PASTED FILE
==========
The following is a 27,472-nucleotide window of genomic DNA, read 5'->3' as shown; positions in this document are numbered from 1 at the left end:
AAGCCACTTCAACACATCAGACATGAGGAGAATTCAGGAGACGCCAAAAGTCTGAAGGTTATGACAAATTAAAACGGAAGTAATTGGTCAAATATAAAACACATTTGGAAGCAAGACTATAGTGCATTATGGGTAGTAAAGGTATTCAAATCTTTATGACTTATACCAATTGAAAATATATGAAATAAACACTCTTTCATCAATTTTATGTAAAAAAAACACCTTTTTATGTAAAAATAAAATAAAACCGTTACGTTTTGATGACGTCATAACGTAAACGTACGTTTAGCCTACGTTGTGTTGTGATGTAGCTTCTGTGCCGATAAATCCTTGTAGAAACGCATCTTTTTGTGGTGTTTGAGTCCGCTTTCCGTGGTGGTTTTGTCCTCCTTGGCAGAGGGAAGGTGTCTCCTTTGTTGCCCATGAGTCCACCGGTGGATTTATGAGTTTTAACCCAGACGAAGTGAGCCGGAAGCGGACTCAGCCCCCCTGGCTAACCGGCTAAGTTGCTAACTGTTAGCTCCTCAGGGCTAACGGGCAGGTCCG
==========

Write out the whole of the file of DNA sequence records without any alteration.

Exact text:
The following is a 27,472-nucleotide window of genomic DNA, read 5'->3' as shown; positions in this document are numbered from 1 at the left end:
AAGCCACTTCAACACATCAGACATGAGGAGAATTCAGGAGACGCCAAAAGTCTGAAGGTTATGACAAATTAAAACGGAAGTAATTGGTCAAATATAAAACACATTTGGAAGCAAGACTATAGTGCATTATGGGTAGTAAAGGTATTCAAATCTTTATGACTTATACCAATTGAAAATATATGAAATAAACACTCTTTCATCAATTTTATGTAAAAAAAACACCTTTTTATGTAAAAATAAAATAAAACCGTTACGTTTTGATGACGTCATAACGTAAACGTACGTTTAGCCTACGTTGTGTTGTGATGTAGCTTCTGTGCCGATAAATCCTTGTAGAAACGCATCTTTTTGTGGTGTTTGAGTCCGCTTTCCGTGGTGGTTTTGTCCTCCTTGGCAGAGGGAAGGTGTCTCCTTTGTTGCCCATGAGTCCACCGGTGGATTTATGAGTTTTAACCCAGACGAAGTGAGCCGGAAGCGGACTCAGCCCCCCTGGCTAACCGGCTAAGTTGCTAACTGTTAGCTCCTCAGGGCTAACGGGCAGGTCCG